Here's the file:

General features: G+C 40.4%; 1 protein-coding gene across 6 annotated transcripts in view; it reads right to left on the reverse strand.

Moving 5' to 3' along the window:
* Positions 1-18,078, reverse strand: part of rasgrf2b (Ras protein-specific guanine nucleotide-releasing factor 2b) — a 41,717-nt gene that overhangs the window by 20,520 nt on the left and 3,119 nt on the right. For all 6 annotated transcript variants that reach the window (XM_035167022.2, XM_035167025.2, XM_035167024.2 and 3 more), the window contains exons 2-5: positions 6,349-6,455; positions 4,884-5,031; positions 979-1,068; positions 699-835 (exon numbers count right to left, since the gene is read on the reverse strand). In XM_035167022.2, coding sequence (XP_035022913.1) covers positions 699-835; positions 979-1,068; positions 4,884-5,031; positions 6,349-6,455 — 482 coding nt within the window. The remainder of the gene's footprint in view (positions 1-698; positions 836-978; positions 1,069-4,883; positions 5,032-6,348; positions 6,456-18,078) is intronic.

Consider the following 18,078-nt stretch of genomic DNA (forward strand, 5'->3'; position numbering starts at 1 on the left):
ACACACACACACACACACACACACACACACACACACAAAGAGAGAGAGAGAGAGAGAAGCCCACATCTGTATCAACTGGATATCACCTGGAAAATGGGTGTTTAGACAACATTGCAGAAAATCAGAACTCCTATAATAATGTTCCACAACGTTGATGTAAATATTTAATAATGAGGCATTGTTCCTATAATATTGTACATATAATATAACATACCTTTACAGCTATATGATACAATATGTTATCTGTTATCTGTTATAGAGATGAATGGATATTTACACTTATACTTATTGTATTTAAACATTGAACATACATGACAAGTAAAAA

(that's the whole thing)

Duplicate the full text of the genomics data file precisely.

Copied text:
General features: G+C 40.4%; 1 protein-coding gene across 6 annotated transcripts in view; it reads right to left on the reverse strand.

Moving 5' to 3' along the window:
* Positions 1-18,078, reverse strand: part of rasgrf2b (Ras protein-specific guanine nucleotide-releasing factor 2b) — a 41,717-nt gene that overhangs the window by 20,520 nt on the left and 3,119 nt on the right. For all 6 annotated transcript variants that reach the window (XM_035167022.2, XM_035167025.2, XM_035167024.2 and 3 more), the window contains exons 2-5: positions 6,349-6,455; positions 4,884-5,031; positions 979-1,068; positions 699-835 (exon numbers count right to left, since the gene is read on the reverse strand). In XM_035167022.2, coding sequence (XP_035022913.1) covers positions 699-835; positions 979-1,068; positions 4,884-5,031; positions 6,349-6,455 — 482 coding nt within the window. The remainder of the gene's footprint in view (positions 1-698; positions 836-978; positions 1,069-4,883; positions 5,032-6,348; positions 6,456-18,078) is intronic.

Consider the following 18,078-nt stretch of genomic DNA (forward strand, 5'->3'; position numbering starts at 1 on the left):
ACACACACACACACACACACACACACACACACACACAAAGAGAGAGAGAGAGAGAGAAGCCCACATCTGTATCAACTGGATATCACCTGGAAAATGGGTGTTTAGACAACATTGCAGAAAATCAGAACTCCTATAATAATGTTCCACAACGTTGATGTAAATATTTAATAATGAGGCATTGTTCCTATAATATTGTACATATAATATAACATACCTTTACAGCTATATGATACAATATGTTATCTGTTATCTGTTATAGAGATGAATGGATATTTACACTTATACTTATTGTATTTAAACATTGAACATACATGACAAGTAAAAA